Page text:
Digital Negatives

Photographers often get asked for digital files of their photos from clients.  Not a bad idea, when you think about.  It’s super convenient for the client, and frees the photographer up from dealing with printing.  Usually, people just want to share photos on facebook or use them for a fun background or screensaver on their computer.  And some will even want to print their own photos to save a few extra bucks.  However, in my experience, this almost never happens. Life is busy, and it’s easy to move on to the next thing and forget about your photos.  Sounds crazy, but I will confess that even I haven’t printed any of my wedding photos from over 2 years ago, and I have no real excuse.

But the bigger problem is usually when people actually do print them – you go to the local one-hour photo or maybe Walgreens, and you get your 5×7, and you look at it, and it looks terrible.  And all you can think of is all that money you shelled out for a photographer, and all you have to show for it is this crappy print from Walgreens.  But wait a minute!  Chill out folks, and let me explain what’s happening in this situation. It’s actually pretty simple and straightforward.

Basically, unless specified in your contract, more often than not when you purchase digital images, you are purchasing what is called the digital negative. Think back to the film days – you had a negative of each print.  These negatives are like a master – you can always make more prints from this negative if you desired.  Lose the negative, and you lose potential future prints.  It’s the same deal with digital negatives.  They are the digital master copy of each proof and print.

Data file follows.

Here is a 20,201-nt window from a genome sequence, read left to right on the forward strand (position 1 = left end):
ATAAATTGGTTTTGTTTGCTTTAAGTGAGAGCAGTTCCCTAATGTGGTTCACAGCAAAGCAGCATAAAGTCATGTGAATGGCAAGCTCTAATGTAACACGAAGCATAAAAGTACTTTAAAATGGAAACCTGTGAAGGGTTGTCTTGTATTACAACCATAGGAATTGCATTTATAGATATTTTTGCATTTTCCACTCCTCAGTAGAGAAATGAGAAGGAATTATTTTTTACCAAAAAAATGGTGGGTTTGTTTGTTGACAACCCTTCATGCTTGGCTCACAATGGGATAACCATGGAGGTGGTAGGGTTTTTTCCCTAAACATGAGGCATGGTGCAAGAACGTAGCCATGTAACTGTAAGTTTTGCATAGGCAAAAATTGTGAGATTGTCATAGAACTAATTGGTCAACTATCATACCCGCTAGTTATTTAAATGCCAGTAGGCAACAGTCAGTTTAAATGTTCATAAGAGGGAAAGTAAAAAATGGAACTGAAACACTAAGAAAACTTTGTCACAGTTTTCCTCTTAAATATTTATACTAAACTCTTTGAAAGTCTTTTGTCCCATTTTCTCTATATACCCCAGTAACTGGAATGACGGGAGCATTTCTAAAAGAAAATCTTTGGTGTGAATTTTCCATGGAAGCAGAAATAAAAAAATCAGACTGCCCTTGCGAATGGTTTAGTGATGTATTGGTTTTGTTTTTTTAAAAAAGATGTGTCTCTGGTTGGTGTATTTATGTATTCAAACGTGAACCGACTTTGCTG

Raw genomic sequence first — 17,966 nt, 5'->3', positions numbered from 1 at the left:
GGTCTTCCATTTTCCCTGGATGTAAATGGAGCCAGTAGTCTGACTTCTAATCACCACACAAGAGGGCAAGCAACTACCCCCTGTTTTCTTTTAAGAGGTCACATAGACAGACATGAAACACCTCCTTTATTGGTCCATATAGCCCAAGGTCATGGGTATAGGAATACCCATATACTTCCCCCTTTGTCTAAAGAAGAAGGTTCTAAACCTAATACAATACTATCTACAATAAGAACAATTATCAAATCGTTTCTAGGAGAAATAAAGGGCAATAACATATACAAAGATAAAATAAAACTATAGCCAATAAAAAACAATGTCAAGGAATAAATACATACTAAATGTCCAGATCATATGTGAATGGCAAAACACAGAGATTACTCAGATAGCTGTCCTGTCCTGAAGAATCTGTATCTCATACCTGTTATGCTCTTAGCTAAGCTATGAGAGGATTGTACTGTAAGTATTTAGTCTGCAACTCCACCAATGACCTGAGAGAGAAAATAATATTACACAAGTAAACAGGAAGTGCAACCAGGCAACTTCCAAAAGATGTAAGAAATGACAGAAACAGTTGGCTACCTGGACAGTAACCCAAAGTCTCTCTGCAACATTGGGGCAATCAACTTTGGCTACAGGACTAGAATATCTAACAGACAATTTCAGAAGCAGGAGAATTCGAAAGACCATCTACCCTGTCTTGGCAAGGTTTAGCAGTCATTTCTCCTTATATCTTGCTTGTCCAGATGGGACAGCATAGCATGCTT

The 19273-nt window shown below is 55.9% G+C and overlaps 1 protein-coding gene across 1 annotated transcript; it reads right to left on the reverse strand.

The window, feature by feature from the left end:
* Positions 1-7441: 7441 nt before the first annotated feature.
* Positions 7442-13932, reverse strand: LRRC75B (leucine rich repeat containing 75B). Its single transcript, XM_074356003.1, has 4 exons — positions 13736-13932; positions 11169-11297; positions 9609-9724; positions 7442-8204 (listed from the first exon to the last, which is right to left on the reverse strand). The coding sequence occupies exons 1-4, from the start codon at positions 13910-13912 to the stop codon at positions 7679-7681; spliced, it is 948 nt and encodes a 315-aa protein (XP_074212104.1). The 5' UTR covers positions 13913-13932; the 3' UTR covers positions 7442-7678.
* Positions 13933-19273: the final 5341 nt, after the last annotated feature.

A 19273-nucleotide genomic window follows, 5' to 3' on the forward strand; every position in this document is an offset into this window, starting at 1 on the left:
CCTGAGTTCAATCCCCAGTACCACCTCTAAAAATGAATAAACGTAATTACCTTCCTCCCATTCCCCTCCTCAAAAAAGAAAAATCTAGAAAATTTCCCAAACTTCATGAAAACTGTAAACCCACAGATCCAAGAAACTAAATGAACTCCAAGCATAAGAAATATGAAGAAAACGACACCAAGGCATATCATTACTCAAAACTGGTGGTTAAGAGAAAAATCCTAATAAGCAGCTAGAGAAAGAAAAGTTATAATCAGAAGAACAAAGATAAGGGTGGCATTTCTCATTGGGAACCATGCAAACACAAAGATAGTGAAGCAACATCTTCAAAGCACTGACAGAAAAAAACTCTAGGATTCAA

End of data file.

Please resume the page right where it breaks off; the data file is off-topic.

Okay, but then why does my print from this special master digital negative look so bad?  The proofs online looked good! What happened? Since the digital negative is the master, it is never edited.  The proofs you see online are edited copies, or renderings, of the original digital negative.  Essentially, a digital negative is what photographers call SOOC – straight out of camera.  No retouching, color correcting, or editing.

You might be wondering, then, why some photographers charge so much for digital negatives or digital files and print releases.  When you really think about it, you’re purchasing the opportunity to make unlimited prints of a negative for personal use.  That’s a HUGE amount of potential prints lost by the photographer.  Plus, when you translate it back to the film days, the comparison is even more extreme – you’d need to have darkroom equipment and the processing know-how to print your own photos, which is pretty technical.  Digital editing is no different.

When you purchase digital negatives or files, you’re assuming creative control of the negatives that represent someone else’s work.  That’s a fairly significant risk to a photographer’s style and reputation if a client runs off with the negatives and edits them terribly, and then when a friend asks who took the pictures, the friend just remembers the terrible print they saw and associates it with the photographer.  I’m not saying this always happens, but it does from time to time.  Some photographers don’t release digital negatives for this very reason, and some only release edited images, and at a pretty steep price.  There’s obviously advantages and disadvantages to both.

There are more reasons why prints at your one hour photo or Walgreens or whatever look less than stellar – we’ll get into that next time 🙂

And just a note – I release digital negatives in some packages, and release edited retouched digital files for a separate fee.



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